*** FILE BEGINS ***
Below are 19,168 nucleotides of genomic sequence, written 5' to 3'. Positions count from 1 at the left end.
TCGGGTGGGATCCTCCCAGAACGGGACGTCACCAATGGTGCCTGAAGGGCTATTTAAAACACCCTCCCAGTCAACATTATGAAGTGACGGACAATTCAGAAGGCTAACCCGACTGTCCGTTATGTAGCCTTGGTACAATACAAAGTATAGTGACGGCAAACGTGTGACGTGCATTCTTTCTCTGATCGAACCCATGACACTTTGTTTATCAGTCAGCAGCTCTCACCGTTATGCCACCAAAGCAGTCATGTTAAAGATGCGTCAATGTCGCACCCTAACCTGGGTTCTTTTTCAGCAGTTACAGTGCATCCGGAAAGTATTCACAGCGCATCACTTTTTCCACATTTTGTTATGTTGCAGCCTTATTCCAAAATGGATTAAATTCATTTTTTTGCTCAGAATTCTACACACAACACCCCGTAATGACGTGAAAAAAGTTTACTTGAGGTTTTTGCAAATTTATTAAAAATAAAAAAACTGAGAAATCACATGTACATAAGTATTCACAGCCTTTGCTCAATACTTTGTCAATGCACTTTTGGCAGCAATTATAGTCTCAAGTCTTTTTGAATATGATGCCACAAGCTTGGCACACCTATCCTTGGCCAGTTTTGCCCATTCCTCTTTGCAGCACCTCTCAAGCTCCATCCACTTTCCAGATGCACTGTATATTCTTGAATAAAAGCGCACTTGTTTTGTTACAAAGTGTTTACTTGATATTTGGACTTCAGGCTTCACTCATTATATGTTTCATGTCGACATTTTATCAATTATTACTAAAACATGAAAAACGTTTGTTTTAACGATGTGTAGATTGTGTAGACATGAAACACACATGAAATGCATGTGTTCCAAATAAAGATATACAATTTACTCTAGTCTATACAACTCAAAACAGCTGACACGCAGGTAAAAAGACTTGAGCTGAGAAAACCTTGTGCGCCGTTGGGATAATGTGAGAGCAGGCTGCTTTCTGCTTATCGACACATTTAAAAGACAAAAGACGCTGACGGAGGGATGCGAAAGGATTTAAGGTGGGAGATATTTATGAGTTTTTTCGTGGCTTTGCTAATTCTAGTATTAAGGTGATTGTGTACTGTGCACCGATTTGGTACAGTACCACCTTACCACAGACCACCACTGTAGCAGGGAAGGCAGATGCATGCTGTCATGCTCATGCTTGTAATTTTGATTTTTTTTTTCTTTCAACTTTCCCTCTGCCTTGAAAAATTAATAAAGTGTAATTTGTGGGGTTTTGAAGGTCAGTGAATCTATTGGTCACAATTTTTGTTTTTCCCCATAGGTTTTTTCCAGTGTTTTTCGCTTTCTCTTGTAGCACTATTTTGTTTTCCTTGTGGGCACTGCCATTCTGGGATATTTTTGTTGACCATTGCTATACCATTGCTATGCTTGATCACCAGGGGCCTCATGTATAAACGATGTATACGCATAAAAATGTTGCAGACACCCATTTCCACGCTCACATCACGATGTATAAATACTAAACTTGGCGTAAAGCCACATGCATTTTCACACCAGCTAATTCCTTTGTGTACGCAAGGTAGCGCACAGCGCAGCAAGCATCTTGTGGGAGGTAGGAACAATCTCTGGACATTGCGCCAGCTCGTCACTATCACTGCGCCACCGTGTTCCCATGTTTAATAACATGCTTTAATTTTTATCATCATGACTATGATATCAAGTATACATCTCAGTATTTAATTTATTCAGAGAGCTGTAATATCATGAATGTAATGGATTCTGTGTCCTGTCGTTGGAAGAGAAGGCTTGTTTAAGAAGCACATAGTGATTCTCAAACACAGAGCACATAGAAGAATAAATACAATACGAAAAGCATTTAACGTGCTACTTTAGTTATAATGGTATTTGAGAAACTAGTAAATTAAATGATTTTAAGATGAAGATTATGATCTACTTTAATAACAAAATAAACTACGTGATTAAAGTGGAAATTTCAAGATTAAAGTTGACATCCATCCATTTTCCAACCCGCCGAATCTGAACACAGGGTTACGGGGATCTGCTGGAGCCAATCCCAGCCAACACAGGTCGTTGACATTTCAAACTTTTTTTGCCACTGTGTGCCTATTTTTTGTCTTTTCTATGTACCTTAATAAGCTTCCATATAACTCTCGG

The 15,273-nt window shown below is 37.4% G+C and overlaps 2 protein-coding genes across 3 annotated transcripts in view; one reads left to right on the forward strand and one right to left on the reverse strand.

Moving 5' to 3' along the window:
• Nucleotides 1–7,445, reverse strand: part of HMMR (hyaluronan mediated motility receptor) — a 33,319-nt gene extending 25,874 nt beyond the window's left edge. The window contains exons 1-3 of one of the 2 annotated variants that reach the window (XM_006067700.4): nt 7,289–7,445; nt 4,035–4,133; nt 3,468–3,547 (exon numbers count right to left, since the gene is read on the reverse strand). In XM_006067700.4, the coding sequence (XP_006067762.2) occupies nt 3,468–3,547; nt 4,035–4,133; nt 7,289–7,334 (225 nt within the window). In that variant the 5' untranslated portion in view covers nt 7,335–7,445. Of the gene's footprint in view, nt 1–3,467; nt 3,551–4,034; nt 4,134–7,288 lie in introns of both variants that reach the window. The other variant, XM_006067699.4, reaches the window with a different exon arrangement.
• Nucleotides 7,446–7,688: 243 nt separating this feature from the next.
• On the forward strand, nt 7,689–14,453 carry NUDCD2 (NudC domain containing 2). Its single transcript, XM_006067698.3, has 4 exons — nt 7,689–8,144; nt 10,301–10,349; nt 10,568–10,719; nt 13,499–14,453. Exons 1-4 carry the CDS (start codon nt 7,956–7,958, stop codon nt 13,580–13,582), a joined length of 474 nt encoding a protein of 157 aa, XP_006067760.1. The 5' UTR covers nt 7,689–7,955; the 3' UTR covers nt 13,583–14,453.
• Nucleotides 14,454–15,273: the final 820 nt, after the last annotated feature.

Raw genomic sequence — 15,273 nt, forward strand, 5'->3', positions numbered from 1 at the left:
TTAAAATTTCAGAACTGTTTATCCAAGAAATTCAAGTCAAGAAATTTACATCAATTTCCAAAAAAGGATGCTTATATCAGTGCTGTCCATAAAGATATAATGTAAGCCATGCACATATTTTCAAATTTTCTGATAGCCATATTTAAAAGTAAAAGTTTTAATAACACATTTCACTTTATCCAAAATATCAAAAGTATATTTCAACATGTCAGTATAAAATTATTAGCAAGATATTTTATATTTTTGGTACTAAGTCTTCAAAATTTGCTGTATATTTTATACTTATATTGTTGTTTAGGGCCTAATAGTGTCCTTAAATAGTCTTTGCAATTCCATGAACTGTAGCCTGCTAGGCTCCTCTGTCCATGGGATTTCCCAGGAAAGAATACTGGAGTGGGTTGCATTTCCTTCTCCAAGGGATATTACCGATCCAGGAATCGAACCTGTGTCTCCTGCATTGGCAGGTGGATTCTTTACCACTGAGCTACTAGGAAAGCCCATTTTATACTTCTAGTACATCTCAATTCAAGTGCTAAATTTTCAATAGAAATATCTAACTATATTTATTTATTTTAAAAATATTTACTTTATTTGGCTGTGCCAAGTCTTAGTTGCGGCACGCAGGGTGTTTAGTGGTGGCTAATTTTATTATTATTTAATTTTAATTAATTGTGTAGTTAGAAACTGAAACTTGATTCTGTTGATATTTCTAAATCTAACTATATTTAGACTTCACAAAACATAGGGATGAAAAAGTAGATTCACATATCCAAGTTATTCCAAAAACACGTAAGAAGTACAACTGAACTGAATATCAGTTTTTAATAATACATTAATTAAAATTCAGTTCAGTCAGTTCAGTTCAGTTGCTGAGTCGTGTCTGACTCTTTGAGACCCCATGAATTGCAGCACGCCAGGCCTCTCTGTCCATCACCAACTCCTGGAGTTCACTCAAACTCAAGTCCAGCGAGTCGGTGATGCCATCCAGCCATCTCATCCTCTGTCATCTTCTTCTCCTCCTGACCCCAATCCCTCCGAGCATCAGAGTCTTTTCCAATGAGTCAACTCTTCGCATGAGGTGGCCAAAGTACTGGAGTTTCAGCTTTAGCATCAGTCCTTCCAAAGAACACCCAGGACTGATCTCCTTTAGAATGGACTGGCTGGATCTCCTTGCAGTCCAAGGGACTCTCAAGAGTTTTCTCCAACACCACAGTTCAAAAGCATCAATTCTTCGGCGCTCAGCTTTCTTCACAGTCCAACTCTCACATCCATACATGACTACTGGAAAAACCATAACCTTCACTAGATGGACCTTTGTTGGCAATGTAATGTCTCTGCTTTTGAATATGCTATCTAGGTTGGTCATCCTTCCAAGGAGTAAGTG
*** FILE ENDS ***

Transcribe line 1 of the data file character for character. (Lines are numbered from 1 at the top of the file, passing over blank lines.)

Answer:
Below are 19,168 nucleotides of genomic sequence, written 5' to 3'. Positions count from 1 at the left end.